Friday, September 6, 2019

Food Regulations Essay Example for Free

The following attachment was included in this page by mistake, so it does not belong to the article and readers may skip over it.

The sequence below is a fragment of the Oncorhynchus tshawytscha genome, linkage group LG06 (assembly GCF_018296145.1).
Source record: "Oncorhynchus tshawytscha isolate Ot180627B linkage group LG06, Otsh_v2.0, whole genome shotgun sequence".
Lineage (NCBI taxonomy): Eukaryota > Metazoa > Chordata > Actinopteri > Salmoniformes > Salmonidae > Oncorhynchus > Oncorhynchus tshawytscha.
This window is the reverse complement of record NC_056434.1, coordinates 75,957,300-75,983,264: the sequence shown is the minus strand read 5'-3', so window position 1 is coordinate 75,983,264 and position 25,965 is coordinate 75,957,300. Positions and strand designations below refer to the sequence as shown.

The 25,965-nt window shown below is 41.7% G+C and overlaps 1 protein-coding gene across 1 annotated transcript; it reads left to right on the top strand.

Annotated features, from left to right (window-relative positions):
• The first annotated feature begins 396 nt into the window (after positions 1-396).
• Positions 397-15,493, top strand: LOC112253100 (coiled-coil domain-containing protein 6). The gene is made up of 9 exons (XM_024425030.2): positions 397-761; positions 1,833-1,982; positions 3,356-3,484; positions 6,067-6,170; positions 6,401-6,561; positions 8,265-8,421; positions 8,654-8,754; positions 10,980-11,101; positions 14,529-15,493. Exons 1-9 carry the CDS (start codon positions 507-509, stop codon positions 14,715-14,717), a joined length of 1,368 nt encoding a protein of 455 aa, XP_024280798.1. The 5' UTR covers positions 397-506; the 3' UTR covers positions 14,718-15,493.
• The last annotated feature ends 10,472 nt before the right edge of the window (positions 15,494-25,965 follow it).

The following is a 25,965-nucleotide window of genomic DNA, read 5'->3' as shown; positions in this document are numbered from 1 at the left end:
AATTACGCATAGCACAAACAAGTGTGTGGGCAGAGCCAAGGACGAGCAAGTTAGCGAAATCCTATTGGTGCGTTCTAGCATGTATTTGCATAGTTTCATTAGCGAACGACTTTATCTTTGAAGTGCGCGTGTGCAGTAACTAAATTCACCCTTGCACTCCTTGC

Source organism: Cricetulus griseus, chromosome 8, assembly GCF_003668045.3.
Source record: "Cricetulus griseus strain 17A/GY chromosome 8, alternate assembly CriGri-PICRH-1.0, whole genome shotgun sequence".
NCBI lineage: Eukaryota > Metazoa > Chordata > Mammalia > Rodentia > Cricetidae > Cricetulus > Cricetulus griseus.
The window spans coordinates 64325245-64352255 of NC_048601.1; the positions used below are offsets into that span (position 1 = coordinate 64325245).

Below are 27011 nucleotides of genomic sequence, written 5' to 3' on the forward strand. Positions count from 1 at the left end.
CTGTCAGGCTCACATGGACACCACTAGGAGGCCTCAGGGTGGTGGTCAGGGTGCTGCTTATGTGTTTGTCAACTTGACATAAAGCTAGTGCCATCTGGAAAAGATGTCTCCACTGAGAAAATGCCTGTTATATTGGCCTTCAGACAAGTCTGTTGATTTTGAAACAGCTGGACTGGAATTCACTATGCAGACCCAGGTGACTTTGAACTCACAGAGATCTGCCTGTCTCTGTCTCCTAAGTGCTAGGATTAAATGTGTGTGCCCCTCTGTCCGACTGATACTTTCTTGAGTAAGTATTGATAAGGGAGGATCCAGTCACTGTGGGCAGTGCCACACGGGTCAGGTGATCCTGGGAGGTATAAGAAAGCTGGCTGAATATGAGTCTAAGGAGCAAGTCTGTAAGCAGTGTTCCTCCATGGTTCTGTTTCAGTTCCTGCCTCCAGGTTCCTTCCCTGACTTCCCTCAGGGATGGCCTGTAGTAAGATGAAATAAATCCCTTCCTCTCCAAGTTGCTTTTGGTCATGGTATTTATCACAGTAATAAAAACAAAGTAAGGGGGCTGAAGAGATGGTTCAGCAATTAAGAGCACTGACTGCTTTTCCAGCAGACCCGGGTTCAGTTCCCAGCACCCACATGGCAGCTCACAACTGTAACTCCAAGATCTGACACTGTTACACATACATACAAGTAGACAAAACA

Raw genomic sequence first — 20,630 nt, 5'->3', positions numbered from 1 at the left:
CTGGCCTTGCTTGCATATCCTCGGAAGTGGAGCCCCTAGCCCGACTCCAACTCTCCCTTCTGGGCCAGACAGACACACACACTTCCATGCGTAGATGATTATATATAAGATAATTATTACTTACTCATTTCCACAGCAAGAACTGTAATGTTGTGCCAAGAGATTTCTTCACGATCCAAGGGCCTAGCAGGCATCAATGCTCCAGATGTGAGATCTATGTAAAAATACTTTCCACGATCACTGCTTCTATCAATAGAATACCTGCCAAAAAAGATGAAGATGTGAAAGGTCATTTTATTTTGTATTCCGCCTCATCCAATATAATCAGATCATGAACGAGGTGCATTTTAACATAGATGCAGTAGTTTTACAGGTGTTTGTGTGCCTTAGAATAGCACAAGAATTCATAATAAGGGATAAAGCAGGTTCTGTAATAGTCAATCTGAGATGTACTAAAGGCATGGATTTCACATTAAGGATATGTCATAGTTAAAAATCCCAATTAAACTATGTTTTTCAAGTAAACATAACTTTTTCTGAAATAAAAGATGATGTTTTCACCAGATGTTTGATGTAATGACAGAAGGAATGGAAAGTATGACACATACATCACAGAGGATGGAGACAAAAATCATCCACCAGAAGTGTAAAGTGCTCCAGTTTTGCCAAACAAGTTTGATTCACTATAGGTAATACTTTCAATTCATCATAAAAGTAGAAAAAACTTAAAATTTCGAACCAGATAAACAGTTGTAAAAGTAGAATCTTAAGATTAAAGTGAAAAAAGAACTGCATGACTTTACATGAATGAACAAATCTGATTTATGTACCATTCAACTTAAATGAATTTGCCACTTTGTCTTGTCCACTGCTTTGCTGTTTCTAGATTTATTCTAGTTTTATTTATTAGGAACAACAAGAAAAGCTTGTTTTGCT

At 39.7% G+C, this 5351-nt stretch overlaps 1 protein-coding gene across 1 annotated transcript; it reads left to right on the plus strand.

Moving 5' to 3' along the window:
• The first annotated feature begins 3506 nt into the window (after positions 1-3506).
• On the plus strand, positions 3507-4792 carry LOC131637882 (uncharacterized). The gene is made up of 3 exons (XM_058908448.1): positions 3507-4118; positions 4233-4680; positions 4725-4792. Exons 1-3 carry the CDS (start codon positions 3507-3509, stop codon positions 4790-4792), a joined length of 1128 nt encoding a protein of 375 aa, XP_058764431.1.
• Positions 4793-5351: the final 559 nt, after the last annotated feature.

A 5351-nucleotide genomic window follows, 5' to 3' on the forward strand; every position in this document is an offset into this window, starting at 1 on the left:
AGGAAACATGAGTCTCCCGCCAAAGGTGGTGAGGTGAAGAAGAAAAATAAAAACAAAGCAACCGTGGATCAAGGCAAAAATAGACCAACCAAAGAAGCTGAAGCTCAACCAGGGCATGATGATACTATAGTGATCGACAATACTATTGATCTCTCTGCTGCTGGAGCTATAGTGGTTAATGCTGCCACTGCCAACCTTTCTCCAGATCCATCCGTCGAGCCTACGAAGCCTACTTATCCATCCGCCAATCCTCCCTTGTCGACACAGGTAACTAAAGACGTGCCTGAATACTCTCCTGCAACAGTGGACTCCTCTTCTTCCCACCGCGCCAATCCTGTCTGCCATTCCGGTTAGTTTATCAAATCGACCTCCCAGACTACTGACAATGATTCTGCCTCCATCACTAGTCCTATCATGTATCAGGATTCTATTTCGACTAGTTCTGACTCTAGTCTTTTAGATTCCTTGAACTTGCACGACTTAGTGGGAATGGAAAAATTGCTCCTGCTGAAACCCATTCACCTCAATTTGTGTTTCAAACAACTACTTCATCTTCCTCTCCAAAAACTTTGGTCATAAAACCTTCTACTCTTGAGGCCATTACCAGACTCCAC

Food Regulations Essay 1.State the administrative agency which controls the regulation. Explain why this agency and your proposed regulation interest you (briefly). Will this proposed regulation affect you or the business in which you are working? If so, how? Submit a copy of the proposed regulation along with your responses to these five questions. The proposed regulation can be submitted as either a separate Word document (.doc) or Adobe file (.pdf). This means you will submit two attachments to the Week 2 Drop box: (a) a Word document with the questions and your answers and (b) a copy of the proposed regulation you used for this assignment. (10 points) 2.Describe the proposal/change. (10 points) 3.Write the public comment that you would submit to this proposal. If the proposed regulation deadline has already passed, write the comment you would have submitted. Explain briefly what you wish to accomplish with your comment. (10 points) 4.Provide the deadline by which the public comment must be made. (If the date has already passed, please provide when the deadline was). (5 points) 5. Once you have submitted your comment, what will you are legally entitled to do later in the promulgation process (if you should choose to do so)? (See the textbooks discussion of the Administrative Procedure Act.) If the proposal passes, identify and explain the five legal theories you could use in an attempt to have (any) administrative regulation declared invalid and overturned in court. Which of these challenges would be the best way to challenge the regulation you selected for this assignment if you wanted to have the regulation overturned and why? Answer all of these questions for #5 even if you are in favor of your proposed regulation. The response to question 5 should be a minimum of 2–3 paragraphs long. (15 points) 1-FDA publishes rules that establish or modify the way it regulates foods, drugs, biologics, cosmetics, radiation-emitting electronic products, and medical devices commodities close to the daily lives of all Americans. FDA rules have considerable impact on the nations health, industries and economy. My concern is that under the federal law, a claim that a food is intended to diagnose, cure, mitigate, treat, or prevent disease makes that food a drug, and is unlawful. However, federal law provides for FDA approval of a health claim, which is a statement that characterizes the relationship of any substance to a disease or health-related condition (e.g. a claim that calcium may reduce the risk of osteoporosis). Under the statutory standard for approval, the claim must be supported by significant scientific agreement. ( 2. The adequacy of federal oversight of food safety recently became the subject of intense media and Congressional scrutiny. The issue came to national prominence when contaminated food caused the death and illness of hundreds of people. The episode served to heighten awareness of the fact that an increasing proportion of the food consumed domestically is imported, and much of it from countries that do not have well established food safety systems. It also began to focus attention on the fact that FDA’s funding has not kept up with the responsibilities that have been heaped upon it over the past several years, and that FDA will need additional legal authority to effectively address some problem areas; they have adequate funding and resources. FDA covered the overall food safety systems of the countries, as well as their food safety systems such as specific commodity areas; i.e. seafood, including molluscan shellfish, imported meat products, vegetables and dairy products (exclu ding Grade A pasteurized milk products). ( 3. The controversy over trans-fat offers an example of how one kind of regulation at the federal level can beget other forms of regulation at the state level. In 2006, an FDA regulation went into effect that requires listing the amount of trans-fat present in a packaged food on the label of that food. FDA did not go so far as to ban the use of trans-fat, something that some consumer groups were advocating. However, shortly after the issuance of FDA’s rule, state and local jurisdictions started stepping into the breach. A number of localities have banned the use of trans-fat in restaurant foods, and some states, such as California, have begun to follow suit. Faced with a patchwork of local requirements and the potential for adverse publicity, some major restaurant chains have reformulated their products to eliminate the use of trans-fat, however, nations wide has not complied or just finds a loophole to go around the system in avoiding such regulations. Another issue is the increasing concern of the status of federal regulation of foods and other products that contain nanomaterial. Both proponents and skeptics of nanotechnology hold the view that industry has raced ahead of regulatory authorities in bringing nanotech products to market, thereby increasing the potential for consumer injury and environmental harm. Thus, there is at least some support for stronger regulatory oversight of nanotech products in general, and of nanotech foods, including food additives and dietary supplements in specific. Recently, FDA announced that it will hold a public hearing to seek input on various aspects of its approach to regulation of nanotechnology. FDA likely will follow up on that hearing with the issuance of guidance documents specific to the product categories that it oversees. ( 4. By law, anyone should participate in the rule-making process by commenting in writing on rules FDA proposes. FDA routinely allows the public input and carefully considers the comments when it draws up a final rule. Another way to influence the way FDA does business is to petition the agency to issue, change or cancel a regulation, or to take other action. FDA will act to implement a provision of the FDA Amendments Act of 2007 that requires FDA to establish a reportable food registry, and that requires any person who submits a registration for a food facility under the Bioterrorism Act of 2002 to also notify FDA of instances of reportable food. A reportable food is one for which there exists a reasonable probability that use of, or exposure to, the food will cause serious adverse health consequences or death, the same standard that currently applies to Class I recalls, so the practical effect of the new provision should make it mandatory for companies to notify FDA of a Class I recall situation. FDA Petitions require careful preparation by the submitter, they spends considerable time and staff resources processing petitions. Individuals sometimes submit petitions, but most come from regulated industry or consumer groups. For example, a drug company might request a change in labeling for one of its products; a food company might ask that its product be exempted from some provision of a regulation; or a consumer group might petition FDA to tighten regulation of a certain product. ( 5. Health claims have been the subject of considerable controversy. After protracted litigation, federal courts ruled that FDA cannot impose an outright ban on claims that have some scientific support but fail to meet the statutory standard of significant scientific agreement. FDA’s strict application of the statutory standard was held to violate the First Amendment of the US Constitution, which protects against government infringement of speech that is not false or misleading. In response to those court decisions, FDA should develop a process for approval of qualified health claims; in order to attempt and describe the strength of the scientific evidence that supports a claim. Qualified health claims should be the subject of controversy in their own right. Some observers believe that qualified health claims are as likely to mislead as to inform consumers, and opposition to their use has grown to the point where Congressional representatives have asked FDA to stop approving them altogether. It remains to be seen how the controversy will be resolved, given that FDA’s current approach was essentially forced on it by the judiciary. ( References: FDA gov Homepage – U.S Food and Drug Administration homepage; Retrieved form January 19th, 2013 US FDA Food Regulations/FDA Beverage Regulations; Retrieved from January 20, 2013 Importing Food Products into the United States; Retrieved from . January 20, 2013 United States – FDA Food Labeling Regulations; Retrieved from